As I mentioned in my last email, we settled a medical malpractice claim for a family last fall where we alleged the failure to timely diagnose and treat our deceased client for a sepsis infection. This is particularly timely as you may have seen the sepsis billboard on Highway 40, heard sepsis awareness commercials on local radio stations or heard about the National Sepsis Awareness day (September 13). Sepsis strikes more than a million Americans each year and between 28 and 50 % die from it, including Mohammad Ali.
In her claim, we sued two emergency room physicians who failed to timely diagnose and treat sepsis in our client. Sepsis is a general term referring to infections. There are many signs of sepsis and its origination can vary widely. When sepsis is not timely diagnosed and treated, it can lead to cascading events that can bring on death quickly. The medical issues in our case were compounded by the fact that our client did not have a spleen. The spleen is such an important organ and is sometimes removed too quickly. The spleen filters blood and is a bacteria and infection fighting mechanism. People who are asplenic, have much more difficulty fighting infections.
As we usually do, we filed suit, took many depositions and aggressively litigated the case. We showed that our client should have been diagnosed and treated with antibiotics quicker. We mediated the case and obtained and settled this case for $1 million. Much of this was put into a structured settlement to benefit Lisa’s children.
The challenges in the case were that there was a real questions about whether even immediate treatment would have saved his life our whether, unbeknownst to everyone, he was going to pass from this infection. This was the Defendants position, and we took the contrary position that he walked into the ER (albeit with a high fever and shaking) and would have survived. That Defendants did not recognize enough to diagnose a more serious illness undercut their position that his demise was going to occur regardless.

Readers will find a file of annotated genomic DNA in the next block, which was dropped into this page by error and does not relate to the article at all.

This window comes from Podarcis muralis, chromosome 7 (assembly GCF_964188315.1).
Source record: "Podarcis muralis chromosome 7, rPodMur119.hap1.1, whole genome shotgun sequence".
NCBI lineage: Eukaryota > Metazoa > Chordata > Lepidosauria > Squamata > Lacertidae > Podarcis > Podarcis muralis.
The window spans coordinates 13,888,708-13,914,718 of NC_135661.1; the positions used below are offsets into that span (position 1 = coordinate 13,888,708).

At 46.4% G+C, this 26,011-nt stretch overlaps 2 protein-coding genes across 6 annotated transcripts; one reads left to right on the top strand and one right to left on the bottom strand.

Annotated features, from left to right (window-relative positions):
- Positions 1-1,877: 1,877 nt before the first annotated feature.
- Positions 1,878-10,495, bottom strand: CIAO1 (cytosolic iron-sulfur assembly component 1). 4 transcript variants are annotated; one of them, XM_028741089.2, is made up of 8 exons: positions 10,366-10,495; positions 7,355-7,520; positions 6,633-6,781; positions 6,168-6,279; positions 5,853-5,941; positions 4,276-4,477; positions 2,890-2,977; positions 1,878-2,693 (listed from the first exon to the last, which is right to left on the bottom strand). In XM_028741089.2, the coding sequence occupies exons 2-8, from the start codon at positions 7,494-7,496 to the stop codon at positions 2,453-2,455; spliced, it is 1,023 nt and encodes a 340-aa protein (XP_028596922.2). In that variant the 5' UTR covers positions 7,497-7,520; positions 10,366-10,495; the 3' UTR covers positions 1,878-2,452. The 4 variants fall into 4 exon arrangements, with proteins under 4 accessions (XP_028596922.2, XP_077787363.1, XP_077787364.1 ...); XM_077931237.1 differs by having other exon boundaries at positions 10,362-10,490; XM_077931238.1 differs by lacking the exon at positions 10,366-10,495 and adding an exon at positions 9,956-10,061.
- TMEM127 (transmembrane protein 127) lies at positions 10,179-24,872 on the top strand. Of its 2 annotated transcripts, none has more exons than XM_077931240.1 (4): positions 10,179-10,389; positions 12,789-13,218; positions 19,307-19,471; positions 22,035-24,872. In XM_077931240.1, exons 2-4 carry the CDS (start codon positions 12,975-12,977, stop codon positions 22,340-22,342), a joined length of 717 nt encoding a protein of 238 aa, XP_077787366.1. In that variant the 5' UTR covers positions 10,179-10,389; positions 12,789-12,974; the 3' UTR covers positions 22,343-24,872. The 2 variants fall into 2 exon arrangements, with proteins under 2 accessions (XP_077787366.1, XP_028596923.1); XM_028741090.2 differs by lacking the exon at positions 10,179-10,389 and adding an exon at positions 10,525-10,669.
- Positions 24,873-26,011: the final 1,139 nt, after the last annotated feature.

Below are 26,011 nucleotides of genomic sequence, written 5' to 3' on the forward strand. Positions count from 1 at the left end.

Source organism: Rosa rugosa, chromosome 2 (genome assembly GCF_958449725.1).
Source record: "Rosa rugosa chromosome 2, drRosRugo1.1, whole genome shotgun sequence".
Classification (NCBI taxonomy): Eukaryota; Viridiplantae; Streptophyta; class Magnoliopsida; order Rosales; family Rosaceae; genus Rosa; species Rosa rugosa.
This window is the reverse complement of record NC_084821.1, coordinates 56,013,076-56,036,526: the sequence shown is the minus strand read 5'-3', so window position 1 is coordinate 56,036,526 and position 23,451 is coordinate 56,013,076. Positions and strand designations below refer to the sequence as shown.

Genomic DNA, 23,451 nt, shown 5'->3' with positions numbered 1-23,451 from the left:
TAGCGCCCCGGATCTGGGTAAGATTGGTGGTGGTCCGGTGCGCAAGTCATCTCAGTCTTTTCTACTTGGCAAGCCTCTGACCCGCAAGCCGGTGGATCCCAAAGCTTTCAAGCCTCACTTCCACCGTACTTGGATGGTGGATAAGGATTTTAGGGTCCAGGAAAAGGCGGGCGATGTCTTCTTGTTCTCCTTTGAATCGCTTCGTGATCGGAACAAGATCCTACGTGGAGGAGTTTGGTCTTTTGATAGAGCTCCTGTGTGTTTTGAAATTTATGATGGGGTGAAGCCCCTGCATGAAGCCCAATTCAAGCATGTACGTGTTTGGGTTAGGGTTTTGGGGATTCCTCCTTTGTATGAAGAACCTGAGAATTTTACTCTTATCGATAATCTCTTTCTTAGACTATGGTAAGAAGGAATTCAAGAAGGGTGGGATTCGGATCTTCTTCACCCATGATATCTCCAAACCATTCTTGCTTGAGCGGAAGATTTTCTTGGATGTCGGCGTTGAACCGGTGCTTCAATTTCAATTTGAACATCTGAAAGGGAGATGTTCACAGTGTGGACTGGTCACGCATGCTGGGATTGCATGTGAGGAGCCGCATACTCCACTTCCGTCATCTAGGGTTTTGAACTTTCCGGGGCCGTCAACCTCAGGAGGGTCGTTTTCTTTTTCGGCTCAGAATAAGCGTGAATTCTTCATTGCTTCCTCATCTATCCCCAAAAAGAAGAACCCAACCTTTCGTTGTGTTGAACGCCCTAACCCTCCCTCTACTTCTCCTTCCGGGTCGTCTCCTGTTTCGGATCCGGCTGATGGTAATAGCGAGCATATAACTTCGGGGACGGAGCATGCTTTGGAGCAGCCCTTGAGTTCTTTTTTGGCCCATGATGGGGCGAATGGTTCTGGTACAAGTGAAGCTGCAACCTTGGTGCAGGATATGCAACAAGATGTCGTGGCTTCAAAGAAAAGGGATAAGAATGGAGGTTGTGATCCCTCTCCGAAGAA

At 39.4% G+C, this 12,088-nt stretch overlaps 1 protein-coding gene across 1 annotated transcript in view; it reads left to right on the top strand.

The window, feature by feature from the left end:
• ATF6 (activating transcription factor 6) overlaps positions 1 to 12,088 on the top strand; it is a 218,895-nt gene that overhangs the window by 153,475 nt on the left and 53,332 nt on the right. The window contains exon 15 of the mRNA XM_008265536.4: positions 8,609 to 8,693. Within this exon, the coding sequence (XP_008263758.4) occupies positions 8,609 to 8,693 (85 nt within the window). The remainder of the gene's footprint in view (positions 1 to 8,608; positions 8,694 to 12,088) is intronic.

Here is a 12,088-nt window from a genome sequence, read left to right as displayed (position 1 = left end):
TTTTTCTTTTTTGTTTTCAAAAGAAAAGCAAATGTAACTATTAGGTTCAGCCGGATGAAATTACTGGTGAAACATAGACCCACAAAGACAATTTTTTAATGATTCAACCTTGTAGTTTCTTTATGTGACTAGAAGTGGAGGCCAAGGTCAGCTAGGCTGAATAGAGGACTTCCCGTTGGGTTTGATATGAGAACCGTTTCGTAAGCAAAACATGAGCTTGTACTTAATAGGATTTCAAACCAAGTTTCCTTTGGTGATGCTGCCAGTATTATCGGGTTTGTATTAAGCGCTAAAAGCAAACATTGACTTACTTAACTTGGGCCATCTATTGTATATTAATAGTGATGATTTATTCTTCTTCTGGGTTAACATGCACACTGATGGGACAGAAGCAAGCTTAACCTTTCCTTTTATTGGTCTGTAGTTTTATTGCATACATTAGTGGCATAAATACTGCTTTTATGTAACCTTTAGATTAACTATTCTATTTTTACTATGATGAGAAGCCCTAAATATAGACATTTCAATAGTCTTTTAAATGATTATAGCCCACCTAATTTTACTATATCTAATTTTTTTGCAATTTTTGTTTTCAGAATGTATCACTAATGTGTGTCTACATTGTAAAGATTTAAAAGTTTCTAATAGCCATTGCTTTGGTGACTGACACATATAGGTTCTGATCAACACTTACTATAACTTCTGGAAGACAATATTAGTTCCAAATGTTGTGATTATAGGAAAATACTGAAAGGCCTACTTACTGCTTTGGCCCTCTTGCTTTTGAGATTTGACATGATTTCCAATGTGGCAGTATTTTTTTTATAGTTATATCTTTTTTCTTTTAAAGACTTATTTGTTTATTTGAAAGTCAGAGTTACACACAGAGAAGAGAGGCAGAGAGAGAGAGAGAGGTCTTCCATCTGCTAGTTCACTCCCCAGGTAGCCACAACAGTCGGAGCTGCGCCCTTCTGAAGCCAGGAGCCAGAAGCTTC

Another interesting issue in the case was the changing standards by which sepsis is diagnosed and treated in hospitals. The hospitals now have specific sepsis protocols and specific documents that nurses and doctors must utilize when sepsis infection is suspected. This informs them as to whether septic shock or acute sepsis is occurring and gives protocols for the administration of antibiotics and identifying the source of the infection.
Sepsis can have different forms and different antibiotics and treatment regimens should be used to specifically treat that type of infection. The more exquisite and tailored an antibiotic is the quicker it will fight the sepsis infection. We are happy to get this really good result for the client and we were, frankly, happy that after our long litigation the Defendant stepped up and took responsibility for this.
We are also learned that this hospital and practitioners took what happened with our client seriously and had institutional changes that improved the medicine there to make sure that this did not happen to someone else. As much as Plaintiffs attorneys like me can sometimes be maligned, we really feel that we effected some change here.
One take away for everyone in this case treat infections seriously. Sometimes the symptoms of sepsis can be confusing to practitioners. Although you may think your elderly mother or grandmother may have the flu or some general cold this winter season, it could be sepsis infection masking as such. Be a vigilant advocate for your own and your family health and make sure that sepsis is in the differential diagnoses of the doctor before an undiagnosed infection goes awry.